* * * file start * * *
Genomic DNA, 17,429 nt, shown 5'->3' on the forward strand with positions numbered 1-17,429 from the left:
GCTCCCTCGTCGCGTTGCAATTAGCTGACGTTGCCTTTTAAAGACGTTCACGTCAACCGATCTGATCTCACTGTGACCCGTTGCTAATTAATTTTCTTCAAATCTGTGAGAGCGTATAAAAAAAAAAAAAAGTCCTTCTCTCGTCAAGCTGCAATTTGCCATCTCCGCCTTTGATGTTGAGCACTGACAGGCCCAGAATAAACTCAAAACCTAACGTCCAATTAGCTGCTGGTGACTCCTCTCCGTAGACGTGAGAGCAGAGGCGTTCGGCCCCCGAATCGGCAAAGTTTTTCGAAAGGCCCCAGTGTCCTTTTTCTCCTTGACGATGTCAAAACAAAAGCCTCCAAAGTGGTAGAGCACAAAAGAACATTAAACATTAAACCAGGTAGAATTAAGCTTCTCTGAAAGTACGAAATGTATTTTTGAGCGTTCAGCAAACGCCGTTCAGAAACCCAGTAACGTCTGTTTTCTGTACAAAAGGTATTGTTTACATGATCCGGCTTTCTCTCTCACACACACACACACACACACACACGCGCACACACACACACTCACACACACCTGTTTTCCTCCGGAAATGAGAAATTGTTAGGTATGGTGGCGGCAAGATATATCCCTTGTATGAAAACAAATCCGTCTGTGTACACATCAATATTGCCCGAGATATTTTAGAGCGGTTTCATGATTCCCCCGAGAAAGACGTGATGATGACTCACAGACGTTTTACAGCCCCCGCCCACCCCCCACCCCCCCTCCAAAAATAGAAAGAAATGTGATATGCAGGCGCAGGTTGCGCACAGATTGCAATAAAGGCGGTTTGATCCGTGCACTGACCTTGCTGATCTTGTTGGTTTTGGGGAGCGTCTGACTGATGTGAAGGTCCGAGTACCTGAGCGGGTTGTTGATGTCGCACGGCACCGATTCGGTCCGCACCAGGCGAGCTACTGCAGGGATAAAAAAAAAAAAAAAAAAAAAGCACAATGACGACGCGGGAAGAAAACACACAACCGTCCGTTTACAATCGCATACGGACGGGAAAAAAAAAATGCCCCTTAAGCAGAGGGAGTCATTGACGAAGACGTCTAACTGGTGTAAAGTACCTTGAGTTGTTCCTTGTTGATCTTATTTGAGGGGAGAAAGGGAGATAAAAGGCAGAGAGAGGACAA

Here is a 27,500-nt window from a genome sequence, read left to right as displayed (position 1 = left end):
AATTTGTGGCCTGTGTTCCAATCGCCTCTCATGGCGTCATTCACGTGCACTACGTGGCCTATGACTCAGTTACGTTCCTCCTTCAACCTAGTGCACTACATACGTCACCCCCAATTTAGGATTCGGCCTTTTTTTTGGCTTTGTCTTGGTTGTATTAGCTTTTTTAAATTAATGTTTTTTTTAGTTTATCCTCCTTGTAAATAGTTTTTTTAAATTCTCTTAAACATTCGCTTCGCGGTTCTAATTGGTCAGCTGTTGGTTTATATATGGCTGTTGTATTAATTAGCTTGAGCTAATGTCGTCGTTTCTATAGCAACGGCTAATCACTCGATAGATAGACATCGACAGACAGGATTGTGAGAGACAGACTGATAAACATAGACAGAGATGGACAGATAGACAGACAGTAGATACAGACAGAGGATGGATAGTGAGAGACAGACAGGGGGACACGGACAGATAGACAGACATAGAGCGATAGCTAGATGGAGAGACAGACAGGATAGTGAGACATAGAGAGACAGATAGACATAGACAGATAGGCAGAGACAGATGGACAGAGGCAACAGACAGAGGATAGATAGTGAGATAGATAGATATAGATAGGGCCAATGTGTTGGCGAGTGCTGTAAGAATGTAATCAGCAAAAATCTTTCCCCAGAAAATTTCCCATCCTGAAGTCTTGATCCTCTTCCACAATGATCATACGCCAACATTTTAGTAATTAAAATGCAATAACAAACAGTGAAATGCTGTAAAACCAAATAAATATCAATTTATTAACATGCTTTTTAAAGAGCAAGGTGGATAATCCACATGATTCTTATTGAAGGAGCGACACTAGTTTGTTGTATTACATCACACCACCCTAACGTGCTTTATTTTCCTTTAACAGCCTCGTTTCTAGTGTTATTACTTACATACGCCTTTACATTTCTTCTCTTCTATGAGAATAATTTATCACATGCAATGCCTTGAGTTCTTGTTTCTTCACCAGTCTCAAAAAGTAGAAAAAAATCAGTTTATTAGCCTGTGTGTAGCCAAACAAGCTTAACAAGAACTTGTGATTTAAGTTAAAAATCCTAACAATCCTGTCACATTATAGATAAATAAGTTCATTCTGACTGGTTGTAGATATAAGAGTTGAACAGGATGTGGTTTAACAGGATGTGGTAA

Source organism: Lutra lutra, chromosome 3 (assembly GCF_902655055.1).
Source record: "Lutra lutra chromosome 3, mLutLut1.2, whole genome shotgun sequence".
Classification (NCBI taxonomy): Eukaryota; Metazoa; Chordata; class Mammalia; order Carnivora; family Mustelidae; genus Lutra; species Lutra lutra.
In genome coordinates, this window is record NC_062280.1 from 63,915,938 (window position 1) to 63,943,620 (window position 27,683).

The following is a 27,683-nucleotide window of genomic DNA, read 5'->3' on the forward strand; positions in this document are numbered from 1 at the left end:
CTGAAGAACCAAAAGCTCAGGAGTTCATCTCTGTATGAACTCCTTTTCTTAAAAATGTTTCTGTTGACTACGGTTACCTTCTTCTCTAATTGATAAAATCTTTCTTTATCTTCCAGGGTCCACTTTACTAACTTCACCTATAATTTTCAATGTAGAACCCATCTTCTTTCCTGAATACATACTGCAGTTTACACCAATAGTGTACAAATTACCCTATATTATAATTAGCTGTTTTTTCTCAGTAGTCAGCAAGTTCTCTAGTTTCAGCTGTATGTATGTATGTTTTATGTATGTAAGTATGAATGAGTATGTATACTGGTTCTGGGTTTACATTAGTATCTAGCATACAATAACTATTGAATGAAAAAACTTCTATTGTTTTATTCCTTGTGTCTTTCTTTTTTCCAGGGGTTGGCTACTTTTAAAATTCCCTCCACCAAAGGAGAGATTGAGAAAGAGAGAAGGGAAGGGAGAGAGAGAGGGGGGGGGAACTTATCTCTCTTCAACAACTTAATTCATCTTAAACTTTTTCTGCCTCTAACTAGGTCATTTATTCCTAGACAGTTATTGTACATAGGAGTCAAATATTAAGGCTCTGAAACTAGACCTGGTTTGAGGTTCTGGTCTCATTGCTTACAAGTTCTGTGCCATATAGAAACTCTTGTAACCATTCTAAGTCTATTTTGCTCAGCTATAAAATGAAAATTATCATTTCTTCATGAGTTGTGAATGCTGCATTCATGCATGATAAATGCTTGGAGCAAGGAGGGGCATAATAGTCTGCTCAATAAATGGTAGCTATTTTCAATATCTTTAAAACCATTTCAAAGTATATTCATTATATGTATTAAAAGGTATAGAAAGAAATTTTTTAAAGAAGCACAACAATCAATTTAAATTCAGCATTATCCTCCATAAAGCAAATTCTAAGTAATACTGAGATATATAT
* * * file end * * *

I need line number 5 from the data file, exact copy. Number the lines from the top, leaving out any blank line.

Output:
Source organism: Lutra lutra, chromosome 3 (assembly GCF_902655055.1).